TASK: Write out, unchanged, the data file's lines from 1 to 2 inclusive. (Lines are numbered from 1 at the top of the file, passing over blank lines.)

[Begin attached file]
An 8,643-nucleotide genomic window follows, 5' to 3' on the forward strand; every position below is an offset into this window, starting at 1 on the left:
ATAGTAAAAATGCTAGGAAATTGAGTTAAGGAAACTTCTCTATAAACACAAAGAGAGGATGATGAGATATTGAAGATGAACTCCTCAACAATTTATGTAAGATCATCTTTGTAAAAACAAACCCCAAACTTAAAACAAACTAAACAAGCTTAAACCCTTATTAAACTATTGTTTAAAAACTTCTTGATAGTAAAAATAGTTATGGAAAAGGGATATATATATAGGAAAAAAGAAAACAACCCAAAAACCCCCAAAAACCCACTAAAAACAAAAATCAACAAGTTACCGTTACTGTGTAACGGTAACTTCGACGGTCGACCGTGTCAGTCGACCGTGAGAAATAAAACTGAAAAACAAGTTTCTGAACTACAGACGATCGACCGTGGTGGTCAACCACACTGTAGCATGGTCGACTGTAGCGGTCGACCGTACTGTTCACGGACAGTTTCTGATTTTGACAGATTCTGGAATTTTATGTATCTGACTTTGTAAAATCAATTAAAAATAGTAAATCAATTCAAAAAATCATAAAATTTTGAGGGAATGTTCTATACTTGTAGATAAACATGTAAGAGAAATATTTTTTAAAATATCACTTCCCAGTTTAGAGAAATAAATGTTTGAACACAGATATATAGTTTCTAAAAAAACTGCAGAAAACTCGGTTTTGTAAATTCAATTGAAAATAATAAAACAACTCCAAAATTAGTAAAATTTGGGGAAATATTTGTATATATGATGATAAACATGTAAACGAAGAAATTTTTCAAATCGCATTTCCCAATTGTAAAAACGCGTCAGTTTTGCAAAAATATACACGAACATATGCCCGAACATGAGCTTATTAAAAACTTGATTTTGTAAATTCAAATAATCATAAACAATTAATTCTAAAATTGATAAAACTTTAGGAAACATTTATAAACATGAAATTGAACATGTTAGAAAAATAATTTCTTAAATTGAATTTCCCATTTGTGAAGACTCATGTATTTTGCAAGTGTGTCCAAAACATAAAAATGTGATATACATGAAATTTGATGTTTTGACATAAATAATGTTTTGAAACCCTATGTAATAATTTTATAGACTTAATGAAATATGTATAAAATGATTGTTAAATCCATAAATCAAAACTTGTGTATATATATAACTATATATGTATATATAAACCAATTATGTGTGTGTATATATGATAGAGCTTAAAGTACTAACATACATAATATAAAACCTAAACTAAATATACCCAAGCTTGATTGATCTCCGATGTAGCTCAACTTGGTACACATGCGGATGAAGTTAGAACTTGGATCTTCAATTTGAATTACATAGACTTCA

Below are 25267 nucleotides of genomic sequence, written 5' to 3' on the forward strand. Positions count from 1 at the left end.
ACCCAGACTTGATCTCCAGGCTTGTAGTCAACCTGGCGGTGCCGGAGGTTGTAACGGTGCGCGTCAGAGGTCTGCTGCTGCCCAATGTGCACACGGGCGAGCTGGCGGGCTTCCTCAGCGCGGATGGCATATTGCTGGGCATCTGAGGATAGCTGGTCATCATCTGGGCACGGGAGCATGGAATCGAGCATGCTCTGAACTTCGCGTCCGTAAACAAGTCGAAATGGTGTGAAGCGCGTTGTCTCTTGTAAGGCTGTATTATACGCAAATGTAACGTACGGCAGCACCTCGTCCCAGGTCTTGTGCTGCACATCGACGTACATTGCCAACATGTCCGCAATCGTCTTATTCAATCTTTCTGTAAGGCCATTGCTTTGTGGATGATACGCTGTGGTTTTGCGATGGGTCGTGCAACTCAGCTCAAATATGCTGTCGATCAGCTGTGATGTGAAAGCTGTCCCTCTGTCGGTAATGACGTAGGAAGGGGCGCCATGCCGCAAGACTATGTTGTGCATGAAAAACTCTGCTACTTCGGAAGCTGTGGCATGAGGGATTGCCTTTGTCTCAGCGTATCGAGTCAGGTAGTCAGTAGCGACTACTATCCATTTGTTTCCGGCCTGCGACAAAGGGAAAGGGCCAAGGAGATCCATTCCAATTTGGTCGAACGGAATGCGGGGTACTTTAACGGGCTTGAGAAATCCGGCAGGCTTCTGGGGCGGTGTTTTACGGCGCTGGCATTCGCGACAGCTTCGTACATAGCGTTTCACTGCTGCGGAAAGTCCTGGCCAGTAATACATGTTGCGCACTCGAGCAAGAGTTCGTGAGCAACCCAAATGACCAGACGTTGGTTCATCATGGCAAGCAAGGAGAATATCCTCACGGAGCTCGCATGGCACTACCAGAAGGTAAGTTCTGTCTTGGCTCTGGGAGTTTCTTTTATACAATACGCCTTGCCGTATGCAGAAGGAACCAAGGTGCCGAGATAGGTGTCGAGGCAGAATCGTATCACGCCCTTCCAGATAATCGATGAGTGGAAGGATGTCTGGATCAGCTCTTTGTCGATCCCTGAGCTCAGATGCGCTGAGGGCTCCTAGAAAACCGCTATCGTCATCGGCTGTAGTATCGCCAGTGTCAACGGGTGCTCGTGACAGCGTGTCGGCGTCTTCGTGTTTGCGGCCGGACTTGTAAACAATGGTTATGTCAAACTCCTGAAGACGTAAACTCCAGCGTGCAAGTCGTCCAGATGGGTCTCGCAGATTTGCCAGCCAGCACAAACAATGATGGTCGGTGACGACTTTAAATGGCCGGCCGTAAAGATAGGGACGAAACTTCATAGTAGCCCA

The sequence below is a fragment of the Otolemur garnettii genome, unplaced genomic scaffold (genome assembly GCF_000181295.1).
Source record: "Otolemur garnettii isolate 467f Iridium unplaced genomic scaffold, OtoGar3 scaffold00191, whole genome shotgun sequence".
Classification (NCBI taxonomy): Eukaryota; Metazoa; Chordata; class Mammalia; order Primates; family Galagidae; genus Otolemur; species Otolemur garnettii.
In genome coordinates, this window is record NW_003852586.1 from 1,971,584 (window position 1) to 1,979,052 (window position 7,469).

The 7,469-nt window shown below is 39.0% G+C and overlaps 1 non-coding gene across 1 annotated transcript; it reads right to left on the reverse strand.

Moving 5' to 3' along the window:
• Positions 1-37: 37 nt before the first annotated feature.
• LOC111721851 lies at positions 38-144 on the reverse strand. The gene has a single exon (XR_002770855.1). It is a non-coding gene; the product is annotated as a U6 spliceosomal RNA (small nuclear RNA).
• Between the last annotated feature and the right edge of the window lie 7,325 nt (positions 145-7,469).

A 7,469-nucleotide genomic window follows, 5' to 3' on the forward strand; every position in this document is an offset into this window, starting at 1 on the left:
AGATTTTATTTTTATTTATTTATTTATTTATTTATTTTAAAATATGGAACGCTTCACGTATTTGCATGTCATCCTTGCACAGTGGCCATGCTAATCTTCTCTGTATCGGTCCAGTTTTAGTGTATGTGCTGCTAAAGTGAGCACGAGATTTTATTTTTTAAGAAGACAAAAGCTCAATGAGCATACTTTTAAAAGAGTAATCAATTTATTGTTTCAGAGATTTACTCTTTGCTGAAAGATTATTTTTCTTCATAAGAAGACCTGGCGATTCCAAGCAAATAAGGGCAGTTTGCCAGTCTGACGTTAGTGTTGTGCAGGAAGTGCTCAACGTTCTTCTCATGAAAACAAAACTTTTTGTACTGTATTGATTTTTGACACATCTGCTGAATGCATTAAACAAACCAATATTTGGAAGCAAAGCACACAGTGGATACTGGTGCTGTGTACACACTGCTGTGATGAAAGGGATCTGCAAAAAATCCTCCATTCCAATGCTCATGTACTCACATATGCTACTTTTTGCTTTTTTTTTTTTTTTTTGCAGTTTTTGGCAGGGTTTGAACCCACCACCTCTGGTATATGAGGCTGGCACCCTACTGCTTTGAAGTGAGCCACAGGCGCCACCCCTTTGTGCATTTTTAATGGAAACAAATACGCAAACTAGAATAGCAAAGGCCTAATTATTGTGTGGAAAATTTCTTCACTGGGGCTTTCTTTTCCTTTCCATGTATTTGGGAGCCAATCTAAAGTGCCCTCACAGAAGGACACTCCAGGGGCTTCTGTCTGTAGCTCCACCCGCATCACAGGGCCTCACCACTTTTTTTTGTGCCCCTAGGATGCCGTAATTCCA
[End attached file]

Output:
An 8,643-nucleotide genomic window follows, 5' to 3' on the forward strand; every position below is an offset into this window, starting at 1 on the left:
ATAGTAAAAATGCTAGGAAATTGAGTTAAGGAAACTTCTCTATAAACACAAAGAGAGGATGATGAGATATTGAAGATGAACTCCTCAACAATTTATGTAAGATCATCTTTGTAAAAACAAACCCCAAACTTAAAACAAACTAAACAAGCTTAAACCCTTATTAAACTATTGTTTAAAAACTTCTTGATAGTAAAAATAGTTATGGAAAAGGGATATATATATAGGAAAAAAGAAAACAACCCAAAAACCCCCAAAAACCCACTAAAAACAAAAATCAACAAGTTACCGTTACTGTGTAACGGTAACTTCGACGGTCGACCGTGTCAGTCGACCGTGAGAAATAAAACTGAAAAACAAGTTTCTGAACTACAGACGATCGACCGTGGTGGTCAACCACACTGTAGCATGGTCGACTGTAGCGGTCGACCGTACTGTTCACGGACAGTTTCTGATTTTGACAGATTCTGGAATTTTATGTATCTGACTTTGTAAAATCAATTAAAAATAGTAAATCAATTCAAAAAATCATAAAATTTTGAGGGAATGTTCTATACTTGTAGATAAACATGTAAGAGAAATATTTTTTAAAATATCACTTCCCAGTTTAGAGAAATAAATGTTTGAACACAGATATATAGTTTCTAAAAAAACTGCAGAAAACTCGGTTTTGTAAATTCAATTGAAAATAATAAAACAACTCCAAAATTAGTAAAATTTGGGGAAATATTTGTATATATGATGATAAACATGTAAACGAAGAAATTTTTCAAATCGCATTTCCCAATTGTAAAAACGCGTCAGTTTTGCAAAAATATACACGAACATATGCCCGAACATGAGCTTATTAAAAACTTGATTTTGTAAATTCAAATAATCATAAACAATTAATTCTAAAATTGATAAAACTTTAGGAAACATTTATAAACATGAAATTGAACATGTTAGAAAAATAATTTCTTAAATTGAATTTCCCATTTGTGAAGACTCATGTATTTTGCAAGTGTGTCCAAAACATAAAAATGTGATATACATGAAATTTGATGTTTTGACATAAATAATGTTTTGAAACCCTATGTAATAATTTTATAGACTTAATGAAATATGTATAAAATGATTGTTAAATCCATAAATCAAAACTTGTGTATATATATAACTATATATGTATATATAAACCAATTATGTGTGTGTATATATGATAGAGCTTAAAGTACTAACATACATAATATAAAACCTAAACTAAATATACCCAAGCTTGATTGATCTCCGATGTAGCTCAACTTGGTACACATGCGGATGAAGTTAGAACTTGGATCTTCAATTTGAATTACATAGACTTCA